Interested in Volunteering 

 

Volunteering Why not look into becoming an Volunteer Advocate? Can you spare a few hours a week to help? Contact the office to find out more. 

We have a number of volunteering opportunities, each requiring different qualities and skills. 
Whether you are 
passionate about older people’s issues 
a good listener and easy to get on with 
like helping to right wrongs 
like getting out and about and talking to people 
enjoy raising money 
Then you could be the person we need. 
Call in for an informal chat with Staff. 
Full training will be given and a full disclosure and barring check will be required. For all our volunteering roles the amount of time and commitment is determined by yourself, anything freely given is always greatly appreciated and expenses are paid. 
 

The Vocal Volunteer 

I watch some rubbish on television. I do. I have my favourite programmes of course, but occasionally the rubbish creeps in, and an hour of my life has gone, never to return. Of course, when I say “rubbish”, I know a host of people would be offended if I named these programmes, they are inevitably someone else's favourites! That's the way it goes, and we can't please everyone all the time, can we? 
 
MY go-to programmes usually suit me due to the enjoyment I get from people-watching. I just love it! Love Question Time, 'cause those politicians are so good at avoiding the question asked, then their body language says it all. Same with Daily Politics. Some of them haven't mastered the art of squirming have they, and oh how I love to see a good interviewer hit the target with a probing question! At this point you are thinking how very nasty of me to find entertainment in someone else's downfall, ~ and I have to say, I would be thinking the same, but for me, I like to hone my skills in the people-watching department. It stands me in good stead when I am up against officialdom and I am doing my best to help a client or two. That language of the body is a giveaway!!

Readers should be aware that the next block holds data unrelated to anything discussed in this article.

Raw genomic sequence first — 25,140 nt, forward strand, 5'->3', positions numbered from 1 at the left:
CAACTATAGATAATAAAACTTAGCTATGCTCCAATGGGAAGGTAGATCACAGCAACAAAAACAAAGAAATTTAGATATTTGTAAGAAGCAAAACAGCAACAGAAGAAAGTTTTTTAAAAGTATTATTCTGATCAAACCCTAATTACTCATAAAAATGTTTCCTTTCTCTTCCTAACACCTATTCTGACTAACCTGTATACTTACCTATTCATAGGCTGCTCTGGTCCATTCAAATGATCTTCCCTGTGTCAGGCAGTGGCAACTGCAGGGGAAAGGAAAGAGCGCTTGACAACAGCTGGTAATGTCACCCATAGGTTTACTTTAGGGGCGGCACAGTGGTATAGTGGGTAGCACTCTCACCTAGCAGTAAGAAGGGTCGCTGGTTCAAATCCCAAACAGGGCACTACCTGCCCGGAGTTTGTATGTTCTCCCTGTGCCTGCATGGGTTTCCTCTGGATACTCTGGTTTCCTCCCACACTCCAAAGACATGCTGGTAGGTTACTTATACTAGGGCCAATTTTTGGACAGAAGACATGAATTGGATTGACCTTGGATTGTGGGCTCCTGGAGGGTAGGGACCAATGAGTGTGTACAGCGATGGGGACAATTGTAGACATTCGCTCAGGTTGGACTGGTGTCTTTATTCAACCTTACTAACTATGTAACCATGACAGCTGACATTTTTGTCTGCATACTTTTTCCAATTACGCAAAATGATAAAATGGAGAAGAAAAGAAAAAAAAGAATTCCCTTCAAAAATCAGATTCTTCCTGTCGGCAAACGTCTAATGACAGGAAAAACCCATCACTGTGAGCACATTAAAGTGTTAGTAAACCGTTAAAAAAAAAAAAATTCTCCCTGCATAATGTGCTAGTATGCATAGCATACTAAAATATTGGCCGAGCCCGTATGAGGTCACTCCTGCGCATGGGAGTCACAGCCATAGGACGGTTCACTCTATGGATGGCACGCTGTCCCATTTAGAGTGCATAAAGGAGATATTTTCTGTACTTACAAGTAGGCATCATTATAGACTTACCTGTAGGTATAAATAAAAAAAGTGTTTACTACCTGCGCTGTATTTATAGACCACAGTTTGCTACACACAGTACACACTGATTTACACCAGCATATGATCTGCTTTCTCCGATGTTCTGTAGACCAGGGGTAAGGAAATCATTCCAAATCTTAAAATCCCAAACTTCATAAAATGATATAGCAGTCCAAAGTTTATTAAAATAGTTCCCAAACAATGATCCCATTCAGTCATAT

I own up to watching Escape to the Country!!! Please don't ask me why, 'cause I would never in a hundred years want to live in the country!! I would not even be paid to do it! The moors are a frightening place, with NOTHING to interest me, and woods too frighten the life out of me ~ especially just as it's getting dark! Fields are full of animals that don't want you there, and should you wish to have a picnic, and actually SIT, then surely a million insects will meet their demise!! Especially in my case, my rear end possibly covering the whole of the rug!